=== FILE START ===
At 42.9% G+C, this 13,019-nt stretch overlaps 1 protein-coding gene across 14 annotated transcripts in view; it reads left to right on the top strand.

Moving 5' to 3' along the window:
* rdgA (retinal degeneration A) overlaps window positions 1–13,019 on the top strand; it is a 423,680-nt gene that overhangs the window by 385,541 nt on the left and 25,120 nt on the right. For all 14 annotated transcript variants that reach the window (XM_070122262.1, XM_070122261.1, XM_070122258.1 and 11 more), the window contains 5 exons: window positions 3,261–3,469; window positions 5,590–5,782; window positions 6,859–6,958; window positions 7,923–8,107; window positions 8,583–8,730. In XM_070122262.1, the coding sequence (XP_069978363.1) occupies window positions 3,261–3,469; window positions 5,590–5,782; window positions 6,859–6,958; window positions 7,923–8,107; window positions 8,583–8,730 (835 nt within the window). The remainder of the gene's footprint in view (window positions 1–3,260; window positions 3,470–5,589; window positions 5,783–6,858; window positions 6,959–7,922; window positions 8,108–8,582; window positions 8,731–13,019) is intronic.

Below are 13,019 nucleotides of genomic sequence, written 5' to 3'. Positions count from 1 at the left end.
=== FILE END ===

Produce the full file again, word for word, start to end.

At 42.9% G+C, this 13,019-nt stretch overlaps 1 protein-coding gene across 14 annotated transcripts in view; it reads left to right on the top strand.

Moving 5' to 3' along the window:
* rdgA (retinal degeneration A) overlaps window positions 1–13,019 on the top strand; it is a 423,680-nt gene that overhangs the window by 385,541 nt on the left and 25,120 nt on the right. For all 14 annotated transcript variants that reach the window (XM_070122262.1, XM_070122261.1, XM_070122258.1 and 11 more), the window contains 5 exons: window positions 3,261–3,469; window positions 5,590–5,782; window positions 6,859–6,958; window positions 7,923–8,107; window positions 8,583–8,730. In XM_070122262.1, the coding sequence (XP_069978363.1) occupies window positions 3,261–3,469; window positions 5,590–5,782; window positions 6,859–6,958; window positions 7,923–8,107; window positions 8,583–8,730 (835 nt within the window). The remainder of the gene's footprint in view (window positions 1–3,260; window positions 3,470–5,589; window positions 5,783–6,858; window positions 6,959–7,922; window positions 8,108–8,582; window positions 8,731–13,019) is intronic.

Below are 13,019 nucleotides of genomic sequence, written 5' to 3'. Positions count from 1 at the left end.